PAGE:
When the joint NASA/Japan Aerospace Exploration Agency Tropical Rainfall Measuring Mission (TRMM) satellite re-entered Earth’s atmosphere in 2015, it left an invaluable 17-year record of Earth observation data collected by TRMM’s five instruments. One of these instruments was the Lightning Imaging Sensor (LIS), which collected data on day and night cloud-to-ground/water, cloud-to-cloud, and intra-cloud lightning and its distribution around the globe.
Now, a new LIS is headed to the International Space Station (ISS) that will continue and enhance this data record. The instrument is part of the Space Test Program-Houston 5 (STP-H5) mission, which is aboard the upcoming ISS cargo resupply mission (designated CRS-10). CRS-10 is scheduled for launch in mid-February 2017.
In all fairness, the LIS headed to the ISS is not really “new.” It actually is the spare LIS that was built at the same time as TRMM’s LIS and is identical to the TRMM instrument. After attachment to the ISS’ ExPRESS Logistics Carrier-1, LIS is expected to collect lightning data for two to four years or longer. These data and data products will be available through NASA’s Global Hydrometeorology Resource Center DIstributed Active Archive Center (GHRC DAAC), which also is the home for TRMM LIS data.
LIS on ISS builds on the observations from LIS on TRMM as well as lightning data collected by the earlier Optical Transient Detector (OTD), which was operational from 1995-2000. Overall, LIS on ISS will collect data to measure the amount, rate, and optical characteristics of lightning around the globe, both on land and over water. Specifically, LIS on ISS has five primary science goals:
- Examine the uses of lightning for improving severe weather forecasting
- Extend the global lightning climatology record
- Estimate lightning nitrogen oxides to improve chemistry/climate and air-quality modeling
- Determine the relationships between lightning, clouds, and precipitation
- Examine the detailed physics of lightning discharges
Once installed on the ISS, LIS will be able to collect lightning data between 54˚ north and south of the equator. This will enable LIS to detect 98% of Earth’s lightning on an annual basis, including observations of mid-latitude storms—storms that could not be detected by the 35˚ (later boosted to 38˚) north/south latitude limit of the TRMM LIS. Another LIS objective is to provide lightning data as rapidly as possible after a detected flash, possibly as fast as within two minutes. This feature will be an important resource for numerous applications including weather forecasting, storm tracking, forest fire monitoring, and aviation. In addition, LIS will enable cross-sensor observations and calibrations with the Geostationary Lightning Mapper (GLM) aboard the recently-launched joint NOAA/NASA Geostationary Operational Environmental Satellite-R (GOES-R), which is now known as GOES-16.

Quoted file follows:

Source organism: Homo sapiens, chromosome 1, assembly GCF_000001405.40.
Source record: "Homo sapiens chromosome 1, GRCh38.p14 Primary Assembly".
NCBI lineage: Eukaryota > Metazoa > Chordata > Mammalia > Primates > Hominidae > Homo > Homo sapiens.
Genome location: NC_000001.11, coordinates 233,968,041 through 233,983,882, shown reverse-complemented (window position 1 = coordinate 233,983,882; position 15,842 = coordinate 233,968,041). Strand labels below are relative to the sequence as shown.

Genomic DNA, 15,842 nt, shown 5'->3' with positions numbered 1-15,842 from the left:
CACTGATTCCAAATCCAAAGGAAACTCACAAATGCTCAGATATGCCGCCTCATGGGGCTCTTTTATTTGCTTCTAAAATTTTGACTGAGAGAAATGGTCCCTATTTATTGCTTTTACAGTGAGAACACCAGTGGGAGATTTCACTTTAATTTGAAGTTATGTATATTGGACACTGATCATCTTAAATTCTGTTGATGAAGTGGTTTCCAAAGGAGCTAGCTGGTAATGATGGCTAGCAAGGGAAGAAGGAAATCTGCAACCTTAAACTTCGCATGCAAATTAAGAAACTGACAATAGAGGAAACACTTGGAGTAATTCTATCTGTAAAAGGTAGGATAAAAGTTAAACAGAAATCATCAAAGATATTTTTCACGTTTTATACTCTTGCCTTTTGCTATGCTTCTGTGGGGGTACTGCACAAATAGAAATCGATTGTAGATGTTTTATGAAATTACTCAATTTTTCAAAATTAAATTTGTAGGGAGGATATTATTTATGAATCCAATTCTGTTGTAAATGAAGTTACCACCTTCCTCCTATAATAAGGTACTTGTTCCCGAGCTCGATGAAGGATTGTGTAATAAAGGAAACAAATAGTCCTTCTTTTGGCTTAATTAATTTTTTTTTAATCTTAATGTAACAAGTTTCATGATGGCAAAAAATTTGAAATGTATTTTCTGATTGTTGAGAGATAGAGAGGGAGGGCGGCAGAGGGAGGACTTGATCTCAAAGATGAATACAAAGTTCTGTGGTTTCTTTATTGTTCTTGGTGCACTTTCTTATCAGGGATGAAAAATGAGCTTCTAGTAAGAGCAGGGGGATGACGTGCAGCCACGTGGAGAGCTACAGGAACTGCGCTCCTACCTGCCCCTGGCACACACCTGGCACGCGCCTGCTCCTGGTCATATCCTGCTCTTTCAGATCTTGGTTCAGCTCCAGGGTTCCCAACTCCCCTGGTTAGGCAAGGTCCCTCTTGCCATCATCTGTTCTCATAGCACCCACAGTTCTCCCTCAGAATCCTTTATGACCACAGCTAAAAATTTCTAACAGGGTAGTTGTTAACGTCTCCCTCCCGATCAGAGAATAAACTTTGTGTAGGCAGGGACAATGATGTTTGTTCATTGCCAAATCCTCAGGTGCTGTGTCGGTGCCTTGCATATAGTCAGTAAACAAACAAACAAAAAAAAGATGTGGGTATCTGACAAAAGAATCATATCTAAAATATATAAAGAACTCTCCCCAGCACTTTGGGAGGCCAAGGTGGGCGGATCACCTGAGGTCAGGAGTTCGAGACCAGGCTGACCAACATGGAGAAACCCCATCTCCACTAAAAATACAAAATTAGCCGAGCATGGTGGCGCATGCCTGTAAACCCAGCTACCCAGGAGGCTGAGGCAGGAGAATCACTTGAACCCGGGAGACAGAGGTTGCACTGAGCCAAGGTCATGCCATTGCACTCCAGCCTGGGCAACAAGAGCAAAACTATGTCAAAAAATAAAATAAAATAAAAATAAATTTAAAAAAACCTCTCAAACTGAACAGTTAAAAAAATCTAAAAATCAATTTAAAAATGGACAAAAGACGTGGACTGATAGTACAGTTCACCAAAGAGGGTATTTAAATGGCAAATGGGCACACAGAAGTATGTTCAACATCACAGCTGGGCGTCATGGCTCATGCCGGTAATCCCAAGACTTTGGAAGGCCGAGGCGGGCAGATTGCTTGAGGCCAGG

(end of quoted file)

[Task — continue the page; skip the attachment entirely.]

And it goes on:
After a short check-out period to ensure that the instrument is collecting valid data, four Level 2 LIS data sets will be available through GHRC DAAC: science data, background data, near real-time (NRT) science data, and NRT background data. The NRT products are a unique addition to the LIS data sets and the first time LIS data will be available so rapidly after a sensor-detected flash.
GHRC DAAC is one of NASA's discipline-specific DAACs managed by NASA’s Earth Science Data and Information System (ESDIS) Project and part of NASA’s Earth Observing System Data and Information System (EOSDIS). GHRC DAAC processes, archives, and disseminates NASA Earth science data related to hazardous weather, the dynamic and physical processes related to hazardous weather, and associated applications, with a focus on lightning, tropical cyclones, and storm-induced hazards. GHRC DAAC is a joint venture of NASA’s Marshall Space Flight Center and the Information Technology and Systems Center (ITSC) at the University of Alabama in Huntsville (UAH).
Blakeslee, R. & Koshak, W. (2016). “LIS on ISS: Expanded Global Coverage and Enhanced Applications.” The Earth Observer, 28(3): 4-14. Available online at http://eospso.nasa.gov/sites/default/files/eo_pdfs/May_June_2016_color%20508.pdf#page=4
GHRC DAAC home page: https://ghrc.nsstc.nasa.gov
GHRC Lightning and Atmospheric Electricity Research page: https://lightning.nsstc.nasa.gov